A mix of snow and rain swirled in the air as Angela Wood and her horses, Renegade and Buck, plodded to the shoulder of U.S. 23/441 just south of Dillsboro last Thursday.

The trio are on a 7,000-mile journey to bring attention to child hunger in the United States, Wood said.

A barn at Country Roads Nursery awaited them, just one of many free shelters Wood has sought out while traversing the country at 15 or so miles per day.

“I’ve stayed in parks, in people’s back yards, on farms and ranches, wherever I think I can find a place,” she said. “I don’t call ahead. A lot of times, somebody will know somebody and they will call ahead and recommend me to them, and that’s awesome because I love having a place to go to.”

Sometimes she has to knock on doors. Four out of five say “no,” she said.

Wood, 51, had an accident that required a hospital visit on Wednesday, Nov. 21, while she was on Overlook Road in Asheville.

Wood was out of the wagon feeding the horses and was walking around to get their water bucket. On the way, she reached inside the wagon to put a blanket over her traveling companion, a small dog named Schatzie.

“I did a stupid thing and stepped between the horses and the wagon,” she said.

Ambulance sirens spooked the horses and they bolted, pulling the wagon over her.

“I got caught by the back wheel, which rolled over my chest. Thank God for rubber wheels and the fact that God had his hand over me,” she said. “I got stitches in my head and abrasions across my chest because they drug me about 15 feet.”

Undeterred, Wood and her wagon carried on west on their mission.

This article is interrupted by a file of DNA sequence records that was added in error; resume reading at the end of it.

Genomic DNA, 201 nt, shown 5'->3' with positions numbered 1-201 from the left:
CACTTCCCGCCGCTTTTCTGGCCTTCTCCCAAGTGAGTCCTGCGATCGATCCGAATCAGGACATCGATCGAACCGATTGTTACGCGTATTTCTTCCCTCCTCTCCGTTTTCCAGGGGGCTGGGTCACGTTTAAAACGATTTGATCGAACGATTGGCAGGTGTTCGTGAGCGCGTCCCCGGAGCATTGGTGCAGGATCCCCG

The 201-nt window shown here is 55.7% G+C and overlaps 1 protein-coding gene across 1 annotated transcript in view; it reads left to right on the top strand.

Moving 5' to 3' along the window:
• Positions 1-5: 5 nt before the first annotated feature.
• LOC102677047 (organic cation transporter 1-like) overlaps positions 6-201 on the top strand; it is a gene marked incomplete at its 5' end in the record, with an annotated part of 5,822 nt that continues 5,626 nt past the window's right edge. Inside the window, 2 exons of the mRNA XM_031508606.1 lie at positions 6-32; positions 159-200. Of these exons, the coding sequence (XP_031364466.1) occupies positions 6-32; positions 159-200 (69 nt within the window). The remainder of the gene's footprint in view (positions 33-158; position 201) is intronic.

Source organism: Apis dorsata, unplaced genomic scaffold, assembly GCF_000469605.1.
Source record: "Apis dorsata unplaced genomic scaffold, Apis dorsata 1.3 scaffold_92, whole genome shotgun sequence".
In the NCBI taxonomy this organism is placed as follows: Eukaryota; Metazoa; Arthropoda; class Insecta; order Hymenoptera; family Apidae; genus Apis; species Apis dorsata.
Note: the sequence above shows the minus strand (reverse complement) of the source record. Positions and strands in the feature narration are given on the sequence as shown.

“Will you guys stop fighting?” she yelled to her horses as they jittered by the roadside last Thursday. “You’re like a couple of teenage boys, I swear!

“Since the accident, they’ve been a little bit hot-headed, a little bit high-strung,” she said.

“I’m raising awareness about childhood hunger in America,” she said. “We have so many homeless and so many hungry children here in this country and it shouldn’t be that way. We’re the land of plenty.”

Wood carries food with her and is often fed by the kindness of strangers.

A woman in Sylva bought her a hamburger and coffee when she came through town, Wood said.

“Lots of people I stay with feed me,” she said.

Her horses eat 12-15 pounds of grain per day and more if they travel further. She carries the water and feed they need on her wagon, though some people are happy to donate, she said.

Wood and her animal companions are on their own.

“We’re solo,” she said. “No support, no chase vehicle.”

Wood started from her home in Science Hill, Kentucky and traveled east to Sunset Beach on the North Carolina coast. She’s working her way westward to the coast of Washington state, though she is not sure exactly where or when she will get there, she said.